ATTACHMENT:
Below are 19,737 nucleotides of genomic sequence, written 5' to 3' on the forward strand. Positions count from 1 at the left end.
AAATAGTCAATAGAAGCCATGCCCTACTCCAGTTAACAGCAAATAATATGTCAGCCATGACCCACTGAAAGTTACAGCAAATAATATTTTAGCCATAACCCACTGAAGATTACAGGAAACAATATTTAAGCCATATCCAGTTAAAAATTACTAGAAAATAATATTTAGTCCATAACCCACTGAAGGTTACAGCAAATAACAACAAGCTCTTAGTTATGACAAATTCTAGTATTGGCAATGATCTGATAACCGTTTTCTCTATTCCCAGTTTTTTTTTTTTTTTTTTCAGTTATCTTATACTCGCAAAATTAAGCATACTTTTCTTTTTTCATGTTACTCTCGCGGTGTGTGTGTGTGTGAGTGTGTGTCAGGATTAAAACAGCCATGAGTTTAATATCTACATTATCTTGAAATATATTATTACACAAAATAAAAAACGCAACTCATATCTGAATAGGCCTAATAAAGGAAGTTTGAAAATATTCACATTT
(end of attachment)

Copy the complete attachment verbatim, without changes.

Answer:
Below are 19,737 nucleotides of genomic sequence, written 5' to 3' on the forward strand. Positions count from 1 at the left end.
AAATAGTCAATAGAAGCCATGCCCTACTCCAGTTAACAGCAAATAATATGTCAGCCATGACCCACTGAAAGTTACAGCAAATAATATTTTAGCCATAACCCACTGAAGATTACAGGAAACAATATTTAAGCCATATCCAGTTAAAAATTACTAGAAAATAATATTTAGTCCATAACCCACTGAAGGTTACAGCAAATAACAACAAGCTCTTAGTTATGACAAATTCTAGTATTGGCAATGATCTGATAACCGTTTTCTCTATTCCCAGTTTTTTTTTTTTTTTTTTCAGTTATCTTATACTCGCAAAATTAAGCATACTTTTCTTTTTTCATGTTACTCTCGCGGTGTGTGTGTGTGTGAGTGTGTGTCAGGATTAAAACAGCCATGAGTTTAATATCTACATTATCTTGAAATATATTATTACACAAAATAAAAAACGCAACTCATATCTGAATAGGCCTAATAAAGGAAGTTTGAAAATATTCACATTT